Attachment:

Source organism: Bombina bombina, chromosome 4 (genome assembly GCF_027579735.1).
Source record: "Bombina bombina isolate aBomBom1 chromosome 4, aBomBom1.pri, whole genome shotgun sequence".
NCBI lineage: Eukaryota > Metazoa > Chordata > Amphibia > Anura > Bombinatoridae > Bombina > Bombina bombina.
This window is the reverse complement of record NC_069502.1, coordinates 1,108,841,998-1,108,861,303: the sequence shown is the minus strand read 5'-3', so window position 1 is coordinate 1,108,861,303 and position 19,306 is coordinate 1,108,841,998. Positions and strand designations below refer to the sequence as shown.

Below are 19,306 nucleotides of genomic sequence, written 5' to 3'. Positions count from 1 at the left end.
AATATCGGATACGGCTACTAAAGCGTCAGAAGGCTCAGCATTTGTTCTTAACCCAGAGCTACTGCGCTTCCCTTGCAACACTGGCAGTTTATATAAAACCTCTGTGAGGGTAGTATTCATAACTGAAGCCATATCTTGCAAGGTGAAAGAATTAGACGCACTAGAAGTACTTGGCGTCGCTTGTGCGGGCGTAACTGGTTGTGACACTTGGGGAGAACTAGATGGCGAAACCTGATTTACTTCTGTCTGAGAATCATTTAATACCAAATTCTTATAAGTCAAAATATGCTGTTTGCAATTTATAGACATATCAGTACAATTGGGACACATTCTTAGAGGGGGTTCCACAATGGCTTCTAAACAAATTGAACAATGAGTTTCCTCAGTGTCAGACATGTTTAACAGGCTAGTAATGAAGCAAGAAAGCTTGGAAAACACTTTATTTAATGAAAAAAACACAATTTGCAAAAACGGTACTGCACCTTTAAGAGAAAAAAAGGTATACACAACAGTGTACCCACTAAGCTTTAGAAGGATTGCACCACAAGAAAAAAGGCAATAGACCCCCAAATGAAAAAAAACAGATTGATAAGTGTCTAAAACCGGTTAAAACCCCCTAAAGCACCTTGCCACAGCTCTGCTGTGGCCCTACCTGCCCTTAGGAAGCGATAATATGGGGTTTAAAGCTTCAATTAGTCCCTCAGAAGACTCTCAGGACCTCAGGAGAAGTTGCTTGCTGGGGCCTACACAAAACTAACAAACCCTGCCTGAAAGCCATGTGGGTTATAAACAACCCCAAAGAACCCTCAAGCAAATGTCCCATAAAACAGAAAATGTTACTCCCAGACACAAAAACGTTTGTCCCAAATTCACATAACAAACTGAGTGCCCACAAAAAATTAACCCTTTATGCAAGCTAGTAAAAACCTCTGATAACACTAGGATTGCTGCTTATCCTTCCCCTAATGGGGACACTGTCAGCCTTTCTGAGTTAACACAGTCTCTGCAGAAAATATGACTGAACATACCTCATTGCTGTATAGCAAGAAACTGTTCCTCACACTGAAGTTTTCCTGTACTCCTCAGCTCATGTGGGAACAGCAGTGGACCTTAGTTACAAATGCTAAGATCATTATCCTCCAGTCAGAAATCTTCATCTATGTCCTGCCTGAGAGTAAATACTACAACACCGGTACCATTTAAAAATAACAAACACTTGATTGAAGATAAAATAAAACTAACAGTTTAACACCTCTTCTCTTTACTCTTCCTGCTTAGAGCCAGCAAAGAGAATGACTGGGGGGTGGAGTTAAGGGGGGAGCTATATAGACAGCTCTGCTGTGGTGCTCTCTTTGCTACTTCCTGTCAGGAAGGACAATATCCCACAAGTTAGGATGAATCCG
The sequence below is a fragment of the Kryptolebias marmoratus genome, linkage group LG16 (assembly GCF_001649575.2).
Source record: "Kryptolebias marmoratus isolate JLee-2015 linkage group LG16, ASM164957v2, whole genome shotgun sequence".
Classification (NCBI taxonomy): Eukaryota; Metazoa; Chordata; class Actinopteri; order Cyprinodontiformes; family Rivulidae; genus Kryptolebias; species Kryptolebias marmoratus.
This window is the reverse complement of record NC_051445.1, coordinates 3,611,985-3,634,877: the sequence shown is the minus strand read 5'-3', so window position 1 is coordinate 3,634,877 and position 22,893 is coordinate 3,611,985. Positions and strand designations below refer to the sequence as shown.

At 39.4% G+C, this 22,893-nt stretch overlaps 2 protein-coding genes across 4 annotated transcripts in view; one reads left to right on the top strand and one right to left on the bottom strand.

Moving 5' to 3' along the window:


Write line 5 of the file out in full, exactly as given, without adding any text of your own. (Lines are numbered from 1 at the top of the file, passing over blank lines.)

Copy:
Below are 19,306 nucleotides of genomic sequence, written 5' to 3'. Positions count from 1 at the left end.